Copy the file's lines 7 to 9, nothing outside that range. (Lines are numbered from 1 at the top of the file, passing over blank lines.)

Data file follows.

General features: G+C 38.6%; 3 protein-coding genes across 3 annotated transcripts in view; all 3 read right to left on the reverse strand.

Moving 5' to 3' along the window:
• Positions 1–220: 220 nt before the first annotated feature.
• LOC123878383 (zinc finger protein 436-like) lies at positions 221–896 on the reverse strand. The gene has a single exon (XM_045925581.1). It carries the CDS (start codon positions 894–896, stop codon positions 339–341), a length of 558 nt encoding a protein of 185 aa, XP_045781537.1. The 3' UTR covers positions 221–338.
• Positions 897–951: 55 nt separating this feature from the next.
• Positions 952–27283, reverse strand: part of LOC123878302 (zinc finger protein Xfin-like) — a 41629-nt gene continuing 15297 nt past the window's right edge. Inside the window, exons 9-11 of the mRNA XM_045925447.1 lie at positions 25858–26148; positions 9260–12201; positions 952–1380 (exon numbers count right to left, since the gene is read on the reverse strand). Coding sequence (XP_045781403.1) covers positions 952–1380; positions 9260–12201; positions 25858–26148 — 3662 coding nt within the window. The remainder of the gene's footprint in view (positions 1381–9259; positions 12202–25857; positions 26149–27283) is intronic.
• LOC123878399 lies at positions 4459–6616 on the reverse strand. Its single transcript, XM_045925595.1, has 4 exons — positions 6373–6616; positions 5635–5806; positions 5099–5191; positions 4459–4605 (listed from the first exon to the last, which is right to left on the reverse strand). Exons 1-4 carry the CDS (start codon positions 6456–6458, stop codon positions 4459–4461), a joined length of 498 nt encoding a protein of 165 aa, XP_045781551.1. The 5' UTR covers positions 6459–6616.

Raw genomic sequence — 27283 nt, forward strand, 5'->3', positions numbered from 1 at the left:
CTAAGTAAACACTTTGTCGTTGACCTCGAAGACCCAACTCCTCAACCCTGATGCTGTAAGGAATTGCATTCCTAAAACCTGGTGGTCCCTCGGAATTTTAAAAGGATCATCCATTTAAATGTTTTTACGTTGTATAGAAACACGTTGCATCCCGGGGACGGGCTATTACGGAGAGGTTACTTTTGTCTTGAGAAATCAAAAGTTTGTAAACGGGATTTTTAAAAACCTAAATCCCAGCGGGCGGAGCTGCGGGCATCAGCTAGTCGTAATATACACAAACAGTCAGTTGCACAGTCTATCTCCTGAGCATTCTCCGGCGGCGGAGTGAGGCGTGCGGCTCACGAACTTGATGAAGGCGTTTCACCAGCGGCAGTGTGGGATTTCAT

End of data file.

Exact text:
• LOC123878399 lies at positions 4459–6616 on the reverse strand. Its single transcript, XM_045925595.1, has 4 exons — positions 6373–6616; positions 5635–5806; positions 5099–5191; positions 4459–4605 (listed from the first exon to the last, which is right to left on the reverse strand). Exons 1-4 carry the CDS (start codon positions 6456–6458, stop codon positions 4459–4461), a joined length of 498 nt encoding a protein of 165 aa, XP_045781551.1. The 5' UTR covers positions 6459–6616.

Raw genomic sequence — 27283 nt, forward strand, 5'->3', positions numbered from 1 at the left:
CTAAGTAAACACTTTGTCGTTGACCTCGAAGACCCAACTCCTCAACCCTGATGCTGTAAGGAATTGCATTCCTAAAACCTGGTGGTCCCTCGGAATTTTAAAAGGATCATCCATTTAAATGTTTTTACGTTGTATAGAAACACGTTGCATCCCGGGGACGGGCTATTACGGAGAGGTTACTTTTGTCTTGAGAAATCAAAAGTTTGTAAACGGGATTTTTAAAAACCTAAATCCCAGCGGGCGGAGCTGCGGGCATCAGCTAGTCGTAATATACACAAACAGTCAGTTGCACAGTCTATCTCCTGAGCATTCTCCGGCGGCGGAGTGAGGCGTGCGGCTCACGAACTTGATGAAGGCGTTTCACCAGCGGCAGTGTGGGATTTCAT